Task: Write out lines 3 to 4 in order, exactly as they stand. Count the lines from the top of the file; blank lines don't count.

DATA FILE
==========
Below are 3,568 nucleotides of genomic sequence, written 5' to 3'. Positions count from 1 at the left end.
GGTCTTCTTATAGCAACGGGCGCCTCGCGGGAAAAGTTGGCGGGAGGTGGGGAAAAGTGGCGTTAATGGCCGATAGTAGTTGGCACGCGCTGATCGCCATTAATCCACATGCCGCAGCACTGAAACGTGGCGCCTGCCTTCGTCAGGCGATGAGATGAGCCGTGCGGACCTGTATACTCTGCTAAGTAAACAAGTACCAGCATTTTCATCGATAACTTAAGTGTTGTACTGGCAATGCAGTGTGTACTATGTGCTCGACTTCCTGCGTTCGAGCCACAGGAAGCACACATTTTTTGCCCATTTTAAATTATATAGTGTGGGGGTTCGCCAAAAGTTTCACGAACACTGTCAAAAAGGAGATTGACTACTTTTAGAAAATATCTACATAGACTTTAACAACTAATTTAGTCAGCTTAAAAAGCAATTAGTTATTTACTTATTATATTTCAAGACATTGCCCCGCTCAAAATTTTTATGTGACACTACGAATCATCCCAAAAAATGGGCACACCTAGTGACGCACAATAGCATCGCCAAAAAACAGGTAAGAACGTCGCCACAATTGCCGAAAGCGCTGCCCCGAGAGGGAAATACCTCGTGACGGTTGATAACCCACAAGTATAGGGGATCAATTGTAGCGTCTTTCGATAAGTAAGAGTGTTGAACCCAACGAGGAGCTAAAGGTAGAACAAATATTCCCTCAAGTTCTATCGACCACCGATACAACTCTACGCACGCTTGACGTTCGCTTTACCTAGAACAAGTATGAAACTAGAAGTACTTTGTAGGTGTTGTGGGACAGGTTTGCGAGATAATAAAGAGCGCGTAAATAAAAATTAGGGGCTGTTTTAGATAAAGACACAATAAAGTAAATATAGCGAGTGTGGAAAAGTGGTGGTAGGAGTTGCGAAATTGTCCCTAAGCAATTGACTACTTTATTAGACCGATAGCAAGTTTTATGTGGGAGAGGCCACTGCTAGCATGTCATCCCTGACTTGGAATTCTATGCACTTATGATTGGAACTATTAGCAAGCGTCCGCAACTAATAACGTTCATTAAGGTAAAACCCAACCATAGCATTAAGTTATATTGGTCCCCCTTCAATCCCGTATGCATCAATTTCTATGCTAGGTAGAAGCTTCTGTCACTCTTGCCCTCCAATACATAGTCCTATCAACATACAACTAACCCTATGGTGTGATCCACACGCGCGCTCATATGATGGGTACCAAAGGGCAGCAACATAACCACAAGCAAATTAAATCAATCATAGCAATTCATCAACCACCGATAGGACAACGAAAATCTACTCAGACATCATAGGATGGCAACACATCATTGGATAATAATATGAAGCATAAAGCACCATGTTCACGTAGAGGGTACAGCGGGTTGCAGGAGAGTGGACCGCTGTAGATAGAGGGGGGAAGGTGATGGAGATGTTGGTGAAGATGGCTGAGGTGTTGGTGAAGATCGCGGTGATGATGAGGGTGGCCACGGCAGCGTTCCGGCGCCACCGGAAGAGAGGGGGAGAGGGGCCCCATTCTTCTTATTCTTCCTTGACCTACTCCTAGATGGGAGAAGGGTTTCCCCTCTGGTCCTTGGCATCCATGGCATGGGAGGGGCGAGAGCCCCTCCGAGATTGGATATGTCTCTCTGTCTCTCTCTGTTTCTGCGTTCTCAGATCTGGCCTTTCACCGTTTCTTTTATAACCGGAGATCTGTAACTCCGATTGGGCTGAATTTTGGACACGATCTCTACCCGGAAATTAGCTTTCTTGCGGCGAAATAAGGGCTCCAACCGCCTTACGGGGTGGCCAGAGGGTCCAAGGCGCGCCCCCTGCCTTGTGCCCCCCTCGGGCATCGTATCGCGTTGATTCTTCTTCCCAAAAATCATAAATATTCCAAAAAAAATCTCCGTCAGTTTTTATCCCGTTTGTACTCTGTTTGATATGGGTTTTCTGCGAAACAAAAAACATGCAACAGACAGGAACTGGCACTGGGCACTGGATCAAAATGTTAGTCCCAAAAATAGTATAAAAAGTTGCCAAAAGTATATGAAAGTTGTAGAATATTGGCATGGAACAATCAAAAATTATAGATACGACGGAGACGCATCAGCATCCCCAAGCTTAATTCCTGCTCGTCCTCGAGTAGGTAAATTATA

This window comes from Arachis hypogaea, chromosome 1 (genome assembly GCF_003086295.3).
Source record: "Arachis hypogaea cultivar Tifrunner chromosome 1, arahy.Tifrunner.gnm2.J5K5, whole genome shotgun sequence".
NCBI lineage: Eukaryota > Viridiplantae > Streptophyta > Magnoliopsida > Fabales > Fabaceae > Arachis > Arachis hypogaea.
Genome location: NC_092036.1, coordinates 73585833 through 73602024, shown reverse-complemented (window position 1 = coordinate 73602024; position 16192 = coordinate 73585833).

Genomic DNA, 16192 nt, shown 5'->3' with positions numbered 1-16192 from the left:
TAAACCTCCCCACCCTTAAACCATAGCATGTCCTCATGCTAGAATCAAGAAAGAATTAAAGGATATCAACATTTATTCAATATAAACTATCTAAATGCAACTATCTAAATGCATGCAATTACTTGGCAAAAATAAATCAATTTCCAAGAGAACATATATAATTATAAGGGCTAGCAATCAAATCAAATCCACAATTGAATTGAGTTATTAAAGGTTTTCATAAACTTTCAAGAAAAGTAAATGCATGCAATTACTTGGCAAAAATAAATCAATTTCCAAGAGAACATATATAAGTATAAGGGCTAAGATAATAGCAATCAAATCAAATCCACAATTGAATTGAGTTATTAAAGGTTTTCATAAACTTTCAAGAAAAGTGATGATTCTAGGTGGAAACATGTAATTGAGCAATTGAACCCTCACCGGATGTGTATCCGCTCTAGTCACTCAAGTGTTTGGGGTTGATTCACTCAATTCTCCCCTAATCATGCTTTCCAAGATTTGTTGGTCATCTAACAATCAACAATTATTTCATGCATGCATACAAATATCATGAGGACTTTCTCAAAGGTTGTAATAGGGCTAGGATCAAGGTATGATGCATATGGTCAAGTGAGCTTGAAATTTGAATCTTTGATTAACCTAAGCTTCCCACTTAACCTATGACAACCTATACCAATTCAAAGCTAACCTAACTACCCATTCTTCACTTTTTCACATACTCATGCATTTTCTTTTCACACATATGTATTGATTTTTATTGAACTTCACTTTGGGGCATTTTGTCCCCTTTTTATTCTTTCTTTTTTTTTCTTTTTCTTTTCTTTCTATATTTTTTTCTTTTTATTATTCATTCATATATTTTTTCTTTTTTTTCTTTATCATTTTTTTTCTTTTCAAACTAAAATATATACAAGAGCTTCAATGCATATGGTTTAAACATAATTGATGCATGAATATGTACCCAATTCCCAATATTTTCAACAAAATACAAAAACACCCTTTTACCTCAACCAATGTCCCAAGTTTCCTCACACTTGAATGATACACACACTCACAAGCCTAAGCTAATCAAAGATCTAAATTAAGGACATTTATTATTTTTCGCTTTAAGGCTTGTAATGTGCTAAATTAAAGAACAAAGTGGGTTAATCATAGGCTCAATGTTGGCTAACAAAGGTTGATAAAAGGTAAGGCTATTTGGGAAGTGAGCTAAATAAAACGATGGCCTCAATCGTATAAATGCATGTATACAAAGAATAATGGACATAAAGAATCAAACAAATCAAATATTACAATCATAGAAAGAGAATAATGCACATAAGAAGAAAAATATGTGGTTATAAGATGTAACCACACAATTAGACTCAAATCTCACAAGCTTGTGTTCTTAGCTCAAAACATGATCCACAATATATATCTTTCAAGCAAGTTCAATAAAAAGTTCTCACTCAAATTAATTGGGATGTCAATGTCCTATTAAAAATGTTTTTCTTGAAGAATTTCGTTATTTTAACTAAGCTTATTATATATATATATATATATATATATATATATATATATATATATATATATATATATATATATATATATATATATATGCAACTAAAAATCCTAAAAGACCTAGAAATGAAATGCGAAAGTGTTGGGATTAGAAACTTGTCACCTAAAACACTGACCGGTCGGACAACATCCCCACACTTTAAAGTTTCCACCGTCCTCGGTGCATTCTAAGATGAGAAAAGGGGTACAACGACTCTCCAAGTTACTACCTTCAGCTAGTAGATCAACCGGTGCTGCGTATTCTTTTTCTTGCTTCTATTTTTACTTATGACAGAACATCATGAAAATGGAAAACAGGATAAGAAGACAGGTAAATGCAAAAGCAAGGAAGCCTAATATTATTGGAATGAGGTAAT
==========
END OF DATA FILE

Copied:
This window comes from Arachis hypogaea, chromosome 1 (genome assembly GCF_003086295.3).
Source record: "Arachis hypogaea cultivar Tifrunner chromosome 1, arahy.Tifrunner.gnm2.J5K5, whole genome shotgun sequence".